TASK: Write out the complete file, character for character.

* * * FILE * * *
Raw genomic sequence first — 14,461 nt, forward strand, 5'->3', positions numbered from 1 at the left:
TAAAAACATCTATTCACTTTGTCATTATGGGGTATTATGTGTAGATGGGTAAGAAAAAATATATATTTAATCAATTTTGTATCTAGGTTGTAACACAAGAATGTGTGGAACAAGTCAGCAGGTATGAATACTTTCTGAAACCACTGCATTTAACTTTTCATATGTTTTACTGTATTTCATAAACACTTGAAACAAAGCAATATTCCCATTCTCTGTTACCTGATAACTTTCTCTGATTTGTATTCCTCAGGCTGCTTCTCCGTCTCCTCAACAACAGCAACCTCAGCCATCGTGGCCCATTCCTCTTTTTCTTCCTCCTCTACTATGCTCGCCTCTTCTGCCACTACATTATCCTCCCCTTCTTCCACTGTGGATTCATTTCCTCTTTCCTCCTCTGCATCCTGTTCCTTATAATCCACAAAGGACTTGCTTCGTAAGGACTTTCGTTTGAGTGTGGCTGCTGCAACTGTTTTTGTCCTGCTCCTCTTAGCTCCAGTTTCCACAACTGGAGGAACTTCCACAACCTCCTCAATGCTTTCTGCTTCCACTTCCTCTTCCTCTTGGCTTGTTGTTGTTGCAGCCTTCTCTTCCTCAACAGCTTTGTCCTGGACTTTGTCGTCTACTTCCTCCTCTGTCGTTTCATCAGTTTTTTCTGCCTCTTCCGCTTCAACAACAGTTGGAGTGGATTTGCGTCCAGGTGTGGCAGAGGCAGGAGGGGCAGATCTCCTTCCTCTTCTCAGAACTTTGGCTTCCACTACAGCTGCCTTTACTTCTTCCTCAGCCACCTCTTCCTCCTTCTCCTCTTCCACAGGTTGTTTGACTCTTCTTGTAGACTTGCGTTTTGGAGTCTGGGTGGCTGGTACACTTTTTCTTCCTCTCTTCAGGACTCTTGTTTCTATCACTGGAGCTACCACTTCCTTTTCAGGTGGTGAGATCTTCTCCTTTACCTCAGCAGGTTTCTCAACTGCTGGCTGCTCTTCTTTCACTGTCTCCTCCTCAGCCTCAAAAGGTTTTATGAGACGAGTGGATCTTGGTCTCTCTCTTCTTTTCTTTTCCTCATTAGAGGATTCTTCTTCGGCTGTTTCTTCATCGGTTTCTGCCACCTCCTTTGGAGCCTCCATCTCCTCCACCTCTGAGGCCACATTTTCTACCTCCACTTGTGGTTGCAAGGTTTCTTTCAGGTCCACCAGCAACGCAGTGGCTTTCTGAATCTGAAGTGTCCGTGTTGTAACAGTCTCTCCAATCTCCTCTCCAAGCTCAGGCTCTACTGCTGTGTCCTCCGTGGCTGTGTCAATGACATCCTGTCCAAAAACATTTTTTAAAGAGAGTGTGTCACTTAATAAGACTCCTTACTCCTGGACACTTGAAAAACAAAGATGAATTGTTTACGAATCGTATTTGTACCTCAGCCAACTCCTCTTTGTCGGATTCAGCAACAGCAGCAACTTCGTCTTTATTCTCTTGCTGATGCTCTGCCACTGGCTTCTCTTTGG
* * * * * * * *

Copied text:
Raw genomic sequence first — 14,461 nt, forward strand, 5'->3', positions numbered from 1 at the left:
TAAAAACATCTATTCACTTTGTCATTATGGGGTATTATGTGTAGATGGGTAAGAAAAAATATATATTTAATCAATTTTGTATCTAGGTTGTAACACAAGAATGTGTGGAACAAGTCAGCAGGTATGAATACTTTCTGAAACCACTGCATTTAACTTTTCATATGTTTTACTGTATTTCATAAACACTTGAAACAAAGCAATATTCCCATTCTCTGTTACCTGATAACTTTCTCTGATTTGTATTCCTCAGGCTGCTTCTCCGTCTCCTCAACAACAGCAACCTCAGCCATCGTGGCCCATTCCTCTTTTTCTTCCTCCTCTACTATGCTCGCCTCTTCTGCCACTACATTATCCTCCCCTTCTTCCACTGTGGATTCATTTCCTCTTTCCTCCTCTGCATCCTGTTCCTTATAATCCACAAAGGACTTGCTTCGTAAGGACTTTCGTTTGAGTGTGGCTGCTGCAACTGTTTTTGTCCTGCTCCTCTTAGCTCCAGTTTCCACAACTGGAGGAACTTCCACAACCTCCTCAATGCTTTCTGCTTCCACTTCCTCTTCCTCTTGGCTTGTTGTTGTTGCAGCCTTCTCTTCCTCAACAGCTTTGTCCTGGACTTTGTCGTCTACTTCCTCCTCTGTCGTTTCATCAGTTTTTTCTGCCTCTTCCGCTTCAACAACAGTTGGAGTGGATTTGCGTCCAGGTGTGGCAGAGGCAGGAGGGGCAGATCTCCTTCCTCTTCTCAGAACTTTGGCTTCCACTACAGCTGCCTTTACTTCTTCCTCAGCCACCTCTTCCTCCTTCTCCTCTTCCACAGGTTGTTTGACTCTTCTTGTAGACTTGCGTTTTGGAGTCTGGGTGGCTGGTACACTTTTTCTTCCTCTCTTCAGGACTCTTGTTTCTATCACTGGAGCTACCACTTCCTTTTCAGGTGGTGAGATCTTCTCCTTTACCTCAGCAGGTTTCTCAACTGCTGGCTGCTCTTCTTTCACTGTCTCCTCCTCAGCCTCAAAAGGTTTTATGAGACGAGTGGATCTTGGTCTCTCTCTTCTTTTCTTTTCCTCATTAGAGGATTCTTCTTCGGCTGTTTCTTCATCGGTTTCTGCCACCTCCTTTGGAGCCTCCATCTCCTCCACCTCTGAGGCCACATTTTCTACCTCCACTTGTGGTTGCAAGGTTTCTTTCAGGTCCACCAGCAACGCAGTGGCTTTCTGAATCTGAAGTGTCCGTGTTGTAACAGTCTCTCCAATCTCCTCTCCAAGCTCAGGCTCTACTGCTGTGTCCTCCGTGGCTGTGTCAATGACATCCTGTCCAAAAACATTTTTTAAAGAGAGTGTGTCACTTAATAAGACTCCTTACTCCTGGACACTTGAAAAACAAAGATGAATTGTTTACGAATCGTATTTGTACCTCAGCCAACTCCTCTTTGTCGGATTCAGCAACAGCAGCAACTTCGTCTTTATTCTCTTGCTGATGCTCTGCCACTGGCTTCTCTTTGG